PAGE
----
Like all good plans, mine to blog at the end of each day were foiled by poor Internet connections and a touch of exhaustion, so I’ll catch up in days to come.
Day 2 was a shorter day, with a sleep in and departure time of 8am from Pt McDonnell and a final destination of a beachside back packers on the coastal town of Port Elliot for accommodation.
The weather was in favour for good riding with a forecast top of 34 so we headed into Mt Gambier for fuel before hitting the main drag which promised to be hundreds of kilometres of pretty flat straight roads.
It’s amazing how energised you can feel after a good rest and I gotta shout out to our host for the night just gone, Wally at The Victoria Hotel in Port McDonnell – you guys run a really nice place at a great rate, and we all really appreciated a good bed for the night (but your website doesn’t do you justice!). Although I grew up in SA I’d never actually visited Mt Gambier before, so it was a nice surprise to roll around the corner and be greater by this immense dam with the bluest watered ever seen.
I spotted an old stone stairway leading up to a turret and spotted my perfect shadow, iPad clutched in front of my chest. Kooky.
The view back down from the turret reminded me of an old vantage point like something out of Game of Thrones.
Once fuelled up we were off out onto the main road ploughing our way through kilometre after kilometre of paddocks and dry barren plains. It started to get hot too. I think it takes a day to adjust to spending a whole day in the saddle, you have to develop your attitude and stay totally alert for a whole day which is challenging when the roads are just slabs of long straight road with nothing but paddocks on either side. The stretch out from Port McDonnell to Pt Elliot is 500kms of this.
For as far as the eye can see (that corner ahead is an anomaly), off into a murky hase of a distance there is nothing for those 500kms. It’s kind of disturbing, especially if you have seen Wolf Creek and you can’t stop thinking about it when you’re out here. Your mind wanders, you gotta stay focussed and stop thinking about John Jarratt and head-on-a-stick. Today felt like an endurance test not for the feint of heart as the temp rose into high 30s and we just barrelled down long roads like this for what seemed an eternity. Finally though we made it to our lunch destination, The Wellington Pub just on the other side of the Murray River, taking in a little junta on river ferry to get there.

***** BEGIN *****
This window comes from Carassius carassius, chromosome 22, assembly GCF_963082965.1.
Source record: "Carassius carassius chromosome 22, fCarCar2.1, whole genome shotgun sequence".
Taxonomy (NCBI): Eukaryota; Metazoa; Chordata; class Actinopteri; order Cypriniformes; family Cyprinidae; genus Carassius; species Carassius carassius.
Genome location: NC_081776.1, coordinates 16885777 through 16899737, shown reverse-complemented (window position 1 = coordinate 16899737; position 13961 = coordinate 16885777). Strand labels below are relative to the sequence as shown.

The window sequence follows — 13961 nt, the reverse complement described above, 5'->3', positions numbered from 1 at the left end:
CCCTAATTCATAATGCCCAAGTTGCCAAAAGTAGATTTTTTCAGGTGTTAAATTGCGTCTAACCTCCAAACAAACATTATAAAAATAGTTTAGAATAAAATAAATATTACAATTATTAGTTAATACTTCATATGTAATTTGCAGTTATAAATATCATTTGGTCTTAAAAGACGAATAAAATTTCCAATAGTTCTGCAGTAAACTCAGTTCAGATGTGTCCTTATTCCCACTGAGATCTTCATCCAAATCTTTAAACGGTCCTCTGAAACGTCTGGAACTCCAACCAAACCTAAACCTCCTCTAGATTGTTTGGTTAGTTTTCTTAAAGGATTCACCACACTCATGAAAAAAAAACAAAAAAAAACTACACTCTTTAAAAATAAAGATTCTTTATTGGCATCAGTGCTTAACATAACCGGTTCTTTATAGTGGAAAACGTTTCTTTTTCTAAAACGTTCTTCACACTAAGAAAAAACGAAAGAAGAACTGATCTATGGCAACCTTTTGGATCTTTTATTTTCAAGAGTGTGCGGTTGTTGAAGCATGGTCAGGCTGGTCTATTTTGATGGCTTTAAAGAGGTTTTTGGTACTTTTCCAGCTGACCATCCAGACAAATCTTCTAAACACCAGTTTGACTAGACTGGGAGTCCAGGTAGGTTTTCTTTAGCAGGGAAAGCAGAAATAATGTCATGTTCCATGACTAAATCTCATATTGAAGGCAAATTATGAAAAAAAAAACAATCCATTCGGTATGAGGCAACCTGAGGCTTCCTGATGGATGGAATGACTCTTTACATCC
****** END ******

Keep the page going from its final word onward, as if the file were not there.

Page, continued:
The heat was starting to get to Kath on her little Hornet, bless her cotton socks she’s a trooper and a half putting up 11 blokes for four days!
And so the day finished off with a trip down memory lane for me, taking in all the back roads I grew up on as a teenager riding my Suzuki ER-185 (which seemed enormous when I was 13) unlicensed and underaged to go between home and my parents restaurant in Langhorne Creek.
Funny how your perception of those places grow and change over time as you grow and change. Milang holds a lot of special memories for in particular as it is the final resting place of my dear ole parents.
We pulled into our destination for the night, a backpackers YHA right on top of the hill looking down at the beach. Perfect really but a little different to what we are used to, everything was forgiven by some of the most gracious hosts and a very well looked after clean establishment. It’s a pity no one tells the ‘old people’ that backpackers don’t get a bath towel included in the room price – who knows this stuff? We do now.
Problem was solved by a $2 deposit per towel and everything got their shower. I was confronted by a naked asian boy in the communal shower which freaked me out more than him apparently.
A visit from a couple of dear friends and a counter meal down the local pub topped off the day and left me pretty weary from the road and ready for a good sleep. Another 500kms under my belt, I packed it in for the evening looking out over this view which made every single one of my ‘issues’ seem rather insignificant.